As an engineer I can explain in very technical terms exactly what makes an airplane fly, however, it isn't easily understood by non-technical people. How can I explain it to a non-technical person, or a nine year old, in a way that isn't really incorrect but is far less technical than what we learn as pilots?
The simplest explanation is the "hand out of the window" one:
Hold your hand out of the window while in a moving car and hold your hand at an angle. It gets pushed upwards. Your hand represents the wing of an airplane. The plane's engine simply makes sure the "hand" keeps moving forward against the force of the wind.
Even a 4-year old understands the concept using this explanation.
Here's one way to do it: airplanes work by pushing air. The wings push air down, and the airplane turns by pushing air in different ways. Engines push air to the back, pulling the plane forward. Wings work by turning the air downwards--the airflow on the top of the wing follows the curve of the wing, which points it downward.
My apologies if this is too low-level--is this what you had in mind?
Every pilot knows the first thing that makes an airplane fly is money.
as I tried to explain the 4 forces to my 6 year old daughter and trying to coach her I asked, what makes it fall out of the sky. I expected weight or gravity and she said lack of money. She was right.
I try to explain it like a straw. You have four straws, one in front, one in back, one above and one below. The one below the aircraft sucks at a constant rate and never stops (gravity/weight). The one in front is the prop generating thrust. It is essentially sucking its way forward. The one in back is drag and it varies by situation but it's always trying to keep you from going forward. The final one is the one on top and that is lift. Lift is generated by the wings and sucks the airplane up. The wing creates lift by moving forward. If any of the straws win other than the front one and the top one, you crash.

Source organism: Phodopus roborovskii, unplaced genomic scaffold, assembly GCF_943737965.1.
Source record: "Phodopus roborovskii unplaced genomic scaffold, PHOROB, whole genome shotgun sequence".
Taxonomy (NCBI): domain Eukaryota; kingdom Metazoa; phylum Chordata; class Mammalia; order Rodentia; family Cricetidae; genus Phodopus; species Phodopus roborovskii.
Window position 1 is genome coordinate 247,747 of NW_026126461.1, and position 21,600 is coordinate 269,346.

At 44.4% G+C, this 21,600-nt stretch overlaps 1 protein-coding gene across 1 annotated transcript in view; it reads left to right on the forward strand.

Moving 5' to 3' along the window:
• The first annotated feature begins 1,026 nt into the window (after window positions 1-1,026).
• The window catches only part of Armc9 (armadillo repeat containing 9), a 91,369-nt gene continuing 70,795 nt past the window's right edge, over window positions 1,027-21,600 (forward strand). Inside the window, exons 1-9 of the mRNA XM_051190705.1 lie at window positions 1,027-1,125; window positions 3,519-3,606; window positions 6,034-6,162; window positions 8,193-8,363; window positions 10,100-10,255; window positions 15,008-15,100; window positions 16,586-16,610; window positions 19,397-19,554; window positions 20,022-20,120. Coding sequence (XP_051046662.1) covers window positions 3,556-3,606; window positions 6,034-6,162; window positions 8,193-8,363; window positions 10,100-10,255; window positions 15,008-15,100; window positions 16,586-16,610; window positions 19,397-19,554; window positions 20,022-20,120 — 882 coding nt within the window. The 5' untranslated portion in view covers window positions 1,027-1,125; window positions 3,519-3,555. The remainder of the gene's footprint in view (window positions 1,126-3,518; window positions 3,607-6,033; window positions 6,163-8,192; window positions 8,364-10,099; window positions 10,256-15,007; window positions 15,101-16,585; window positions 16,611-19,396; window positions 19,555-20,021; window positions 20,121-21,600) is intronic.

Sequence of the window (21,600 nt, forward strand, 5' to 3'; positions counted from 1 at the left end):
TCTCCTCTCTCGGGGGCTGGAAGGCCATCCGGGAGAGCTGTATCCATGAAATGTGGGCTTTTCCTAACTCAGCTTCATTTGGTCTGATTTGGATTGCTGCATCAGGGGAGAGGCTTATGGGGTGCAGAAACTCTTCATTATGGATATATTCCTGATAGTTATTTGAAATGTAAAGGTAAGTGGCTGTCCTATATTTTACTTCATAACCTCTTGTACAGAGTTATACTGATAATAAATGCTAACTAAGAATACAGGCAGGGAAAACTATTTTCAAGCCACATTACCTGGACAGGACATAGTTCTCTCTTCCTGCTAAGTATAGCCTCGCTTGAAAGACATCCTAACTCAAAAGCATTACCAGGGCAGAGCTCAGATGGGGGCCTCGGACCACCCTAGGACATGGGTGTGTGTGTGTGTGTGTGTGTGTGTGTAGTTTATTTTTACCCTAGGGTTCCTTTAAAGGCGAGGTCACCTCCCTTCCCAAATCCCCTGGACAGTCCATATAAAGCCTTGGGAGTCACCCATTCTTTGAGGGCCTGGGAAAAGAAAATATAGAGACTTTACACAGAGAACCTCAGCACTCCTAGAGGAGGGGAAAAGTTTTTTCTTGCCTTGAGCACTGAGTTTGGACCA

As for wind, no you can fly through no wind but the addition of wind coming at you effectively helps fill that forward straw so you can essentially take off at a lower ground speed. This is called relative wind. If your plane flies at 54 knots and you could essentially fly into a 34 knot headwind at 20 knots and achieve backwards flight at 14 knots.
Blow over a sheet of paper that is lying on the table, and watch it take off. Then explain of course that there is a lot more air involved in keeping a 747 in the air, but you could make it plausible by mentioning how strong tornadoes and hurricanes are.